• Is there such a thing as national or regional culture?

    1

    nicoleAfter a long intellectual turn amongst anthropologists of resistance to the idea of ‘culture’ as a tenable object of positive analysis, there have been increasing returns to the idea of ‘culture.’ It has been said that a national culture is borne for and through the rise of the nation-state, and that it is the handmaiden of this particular, historical political formation. This position directly counters the naturalized way in which politicians talk about “our” culture as if it were a plain, transparent, unproblematic “thing” without mention of the work that goes into reifying disparate, diverse elements into a single mold nor of what has been left out of that mold and why. To take the most obvious example, Islam has a much longer history in the Philippines than does Roman Catholicism. If one argues that there are far more Catholics than Muslims in the Philippines, that does not negate Islam’s cultural validity in terms of what it can mean to be Filipino. The Tiboli tribe counts far smaller numbers than does Islam in the Philippines, but one would not discount such indigenous culture as invalidly Filipino. If the reason that the Tiboli tribe feels “authentically” Filipino is based on longevity, then again we’re arguing for points that support Islam’s “validity” as part of Filipino culture. If it is its indigeneity that supports the Tiboli tribe’s authenticity, then we’re equally discounting Catholicism and Islam while ignoring the ways in which both imported religions have been adapted and negotiated.

    In the abstract, I believe that there can be said to be such a thing as national or regional culture, but that it is not fixed nor is it univocal. It is of course possible to, as an exercise, map a region, bound it, and lift from it a list of similarities (ignoring differences) whether historically- or religiously- or linguistically-derived. However, the question then becomes of that “culture’s” legitimacy. For whom and by whom is this culture mapped and policed?

    With regard to national culture, it depends on how one defines the nation, but are there certain real things that distinguish the Philippines from Vietnam in a cultural sense? Yes, in the same way that though all land masses exist on the same planet, even slight variations in temperature, volcanic activity, etc. can create land forms that are particular only to one area on the planet and would be impossible elsewhere. There are differences that can be said to be unique to one place due to historical and ecological accident, but then how does one bound those unique features into a coherent, single culture?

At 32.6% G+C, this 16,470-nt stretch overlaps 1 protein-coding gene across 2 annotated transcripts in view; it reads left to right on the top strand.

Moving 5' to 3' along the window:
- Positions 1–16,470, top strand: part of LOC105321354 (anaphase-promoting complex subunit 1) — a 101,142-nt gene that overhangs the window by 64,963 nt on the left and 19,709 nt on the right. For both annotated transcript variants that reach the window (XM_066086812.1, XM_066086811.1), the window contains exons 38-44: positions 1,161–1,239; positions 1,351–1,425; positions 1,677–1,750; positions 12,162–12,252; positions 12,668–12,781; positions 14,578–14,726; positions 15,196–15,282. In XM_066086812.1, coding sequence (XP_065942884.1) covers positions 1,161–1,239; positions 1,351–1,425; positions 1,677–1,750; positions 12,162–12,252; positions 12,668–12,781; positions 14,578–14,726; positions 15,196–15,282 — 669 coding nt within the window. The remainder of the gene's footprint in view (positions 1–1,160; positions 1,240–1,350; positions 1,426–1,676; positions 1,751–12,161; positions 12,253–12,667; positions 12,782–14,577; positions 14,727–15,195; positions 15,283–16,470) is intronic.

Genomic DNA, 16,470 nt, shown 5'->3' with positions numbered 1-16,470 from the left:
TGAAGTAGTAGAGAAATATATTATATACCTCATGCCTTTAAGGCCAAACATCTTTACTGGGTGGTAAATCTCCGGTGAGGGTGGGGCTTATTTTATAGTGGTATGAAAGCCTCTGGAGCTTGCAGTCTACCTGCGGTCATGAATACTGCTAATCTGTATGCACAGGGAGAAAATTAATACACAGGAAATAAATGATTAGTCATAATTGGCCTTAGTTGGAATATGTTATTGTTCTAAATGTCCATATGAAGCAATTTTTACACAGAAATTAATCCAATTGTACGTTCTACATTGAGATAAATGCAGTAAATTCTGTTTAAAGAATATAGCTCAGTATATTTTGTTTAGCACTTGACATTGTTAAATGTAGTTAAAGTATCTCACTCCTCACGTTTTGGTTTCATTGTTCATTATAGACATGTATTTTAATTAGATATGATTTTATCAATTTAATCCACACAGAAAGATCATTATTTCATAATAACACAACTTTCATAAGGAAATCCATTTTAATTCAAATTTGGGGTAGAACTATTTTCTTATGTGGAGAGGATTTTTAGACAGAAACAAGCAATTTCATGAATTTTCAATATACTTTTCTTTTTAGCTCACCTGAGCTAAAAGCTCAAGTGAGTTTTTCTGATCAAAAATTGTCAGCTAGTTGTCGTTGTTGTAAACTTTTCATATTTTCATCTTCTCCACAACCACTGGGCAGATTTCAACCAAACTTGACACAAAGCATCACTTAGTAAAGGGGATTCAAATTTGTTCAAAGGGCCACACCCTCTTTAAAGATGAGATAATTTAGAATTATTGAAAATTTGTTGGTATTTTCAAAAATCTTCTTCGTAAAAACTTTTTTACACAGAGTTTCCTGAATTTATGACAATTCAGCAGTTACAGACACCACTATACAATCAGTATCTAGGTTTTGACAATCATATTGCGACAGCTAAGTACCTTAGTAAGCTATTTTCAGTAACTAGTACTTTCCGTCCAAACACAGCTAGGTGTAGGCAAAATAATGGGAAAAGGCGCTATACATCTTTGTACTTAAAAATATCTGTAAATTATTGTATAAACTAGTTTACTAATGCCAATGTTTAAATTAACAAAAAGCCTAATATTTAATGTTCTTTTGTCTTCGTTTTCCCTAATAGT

Where does one start or stop mapping this culture? The question becomes: for whom is this culture unique and coherent? If there is said to be some legitimate, authentic culture, it must necessarily be understood as unstable, changing, and contingent, as culture is filled, transmitted, and created by people—culture is peopled. So as the people change, the culture must also change.

    Does the audience for one’s performance of culture alter its “legitimacy”? If the audience for a performance of a ceremony is one’s child is that different from the audience of a group of tourists? Alternatively, is it not audience but the fact that one is conscious of the performance what distinguishes it from an unconscious, perhaps more “legitimate,” performance? But if it is unconscious, then who is deciding that this particular act constitutes something “cultural,” something of a certain culture? Ostensibly some onlooker or outsider classifying and analyzing. Performance then, or at least the relation of one culture to any other, seems to be defining. Culture requires difference, against which it can become visible.

    Such questioning may seem academic (and it is), but at the least it remains useful to denaturalize things which we may too easily take for granted, and to remind ourselves, in this age of nation-states, to be inclusive and evolving in our ideas of national cultire.

    Nicole Del Rosario CuUnjieng is a PhD Student in Southeast Asian and International History at Yale University.

    Share.
    loading...
    Loading...

    Please follow our commenting guidelines.

    1 Comment

    1. Nearly 20 years ago, I was attending Silliman University Divinity School, Dumaguete City, Negros Oriental (Batch 1999) for my Master of Divinity (M.Div). What I heard was my wife of now of 20 years being called Tagalog Babae. There was also Cebuanos that resented singing in what they considered a foreign language- Tagalog, not English! In Mindanao, I met Muslims that called outsiders Filipinos. They called themselves Bangsa Moro. No, there is not ONE Filipino Culture. There are many ethnic cultures within the nation-state of the Philippines.